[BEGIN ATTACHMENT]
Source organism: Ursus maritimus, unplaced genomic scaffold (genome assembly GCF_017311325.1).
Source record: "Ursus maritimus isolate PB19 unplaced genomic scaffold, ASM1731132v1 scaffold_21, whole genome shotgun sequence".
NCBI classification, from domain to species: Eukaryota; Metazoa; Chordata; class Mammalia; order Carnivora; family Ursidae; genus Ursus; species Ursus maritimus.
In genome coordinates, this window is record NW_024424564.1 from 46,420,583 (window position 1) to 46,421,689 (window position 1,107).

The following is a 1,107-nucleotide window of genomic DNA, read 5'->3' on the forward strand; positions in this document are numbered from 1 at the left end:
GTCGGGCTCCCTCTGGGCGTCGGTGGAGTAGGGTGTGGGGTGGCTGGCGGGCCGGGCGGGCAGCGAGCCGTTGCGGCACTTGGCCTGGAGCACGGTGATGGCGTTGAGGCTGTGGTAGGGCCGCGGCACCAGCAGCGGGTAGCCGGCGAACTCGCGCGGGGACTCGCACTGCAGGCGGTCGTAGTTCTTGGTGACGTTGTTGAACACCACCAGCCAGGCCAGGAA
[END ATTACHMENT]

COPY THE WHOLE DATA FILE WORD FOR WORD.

Source organism: Ursus maritimus, unplaced genomic scaffold (genome assembly GCF_017311325.1).
Source record: "Ursus maritimus isolate PB19 unplaced genomic scaffold, ASM1731132v1 scaffold_21, whole genome shotgun sequence".
NCBI classification, from domain to species: Eukaryota; Metazoa; Chordata; class Mammalia; order Carnivora; family Ursidae; genus Ursus; species Ursus maritimus.
In genome coordinates, this window is record NW_024424564.1 from 46,420,583 (window position 1) to 46,421,689 (window position 1,107).

The following is a 1,107-nucleotide window of genomic DNA, read 5'->3' on the forward strand; positions in this document are numbered from 1 at the left end:
GTCGGGCTCCCTCTGGGCGTCGGTGGAGTAGGGTGTGGGGTGGCTGGCGGGCCGGGCGGGCAGCGAGCCGTTGCGGCACTTGGCCTGGAGCACGGTGATGGCGTTGAGGCTGTGGTAGGGCCGCGGCACCAGCAGCGGGTAGCCGGCGAACTCGCGCGGGGACTCGCACTGCAGGCGGTCGTAGTTCTTGGTGACGTTGTTGAACACCACCAGCCAGGCCAGGAA